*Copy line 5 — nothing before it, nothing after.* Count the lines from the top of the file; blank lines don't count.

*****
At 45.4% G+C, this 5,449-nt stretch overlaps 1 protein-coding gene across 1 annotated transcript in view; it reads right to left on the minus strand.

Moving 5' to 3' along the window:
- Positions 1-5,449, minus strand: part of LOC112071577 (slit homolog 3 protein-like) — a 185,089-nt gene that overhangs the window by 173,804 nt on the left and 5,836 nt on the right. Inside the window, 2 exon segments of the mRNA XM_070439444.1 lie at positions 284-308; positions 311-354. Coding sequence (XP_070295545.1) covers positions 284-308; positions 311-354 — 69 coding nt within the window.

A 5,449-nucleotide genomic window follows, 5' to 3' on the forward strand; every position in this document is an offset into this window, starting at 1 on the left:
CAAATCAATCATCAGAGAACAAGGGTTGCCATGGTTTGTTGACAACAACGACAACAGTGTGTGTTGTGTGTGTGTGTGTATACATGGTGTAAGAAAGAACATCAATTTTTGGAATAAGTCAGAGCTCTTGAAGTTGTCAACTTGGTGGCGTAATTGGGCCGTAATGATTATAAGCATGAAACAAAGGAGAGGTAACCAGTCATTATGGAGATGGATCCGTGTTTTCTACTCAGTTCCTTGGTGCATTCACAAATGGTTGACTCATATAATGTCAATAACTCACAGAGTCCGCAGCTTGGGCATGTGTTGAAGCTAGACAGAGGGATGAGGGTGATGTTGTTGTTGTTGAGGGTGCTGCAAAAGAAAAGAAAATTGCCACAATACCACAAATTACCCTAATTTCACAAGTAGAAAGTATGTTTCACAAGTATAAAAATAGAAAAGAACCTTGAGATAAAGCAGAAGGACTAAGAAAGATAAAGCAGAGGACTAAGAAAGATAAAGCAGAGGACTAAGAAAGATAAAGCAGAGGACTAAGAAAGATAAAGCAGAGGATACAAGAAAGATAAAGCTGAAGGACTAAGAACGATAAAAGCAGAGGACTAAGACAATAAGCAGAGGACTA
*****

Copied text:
CAAATCAATCATCAGAGAACAAGGGTTGCCATGGTTTGTTGACAACAACGACAACAGTGTGTGTTGTGTGTGTGTGTGTATACATGGTGTAAGAAAGAACATCAATTTTTGGAATAAGTCAGAGCTCTTGAAGTTGTCAACTTGGTGGCGTAATTGGGCCGTAATGATTATAAGCATGAAACAAAGGAGAGGTAACCAGTCATTATGGAGATGGATCCGTGTTTTCTACTCAGTTCCTTGGTGCATTCACAAATGGTTGACTCATATAATGTCAATAACTCACAGAGTCCGCAGCTTGGGCATGTGTTGAAGCTAGACAGAGGGATGAGGGTGATGTTGTTGTTGTTGAGGGTGCTGCAAAAGAAAAGAAAATTGCCACAATACCACAAATTACCCTAATTTCACAAGTAGAAAGTATGTTTCACAAGTATAAAAATAGAAAAGAACCTTGAGATAAAGCAGAAGGACTAAGAAAGATAAAGCAGAGGACTAAGAAAGATAAAGCAGAGGACTAAGAAAGATAAAGCAGAGGACTAAGAAAGATAAAGCAGAGGATACAAGAAAGATAAAGCTGAAGGACTAAGAACGATAAAAGCAGAGGACTAAGACAATAAGCAGAGGACTA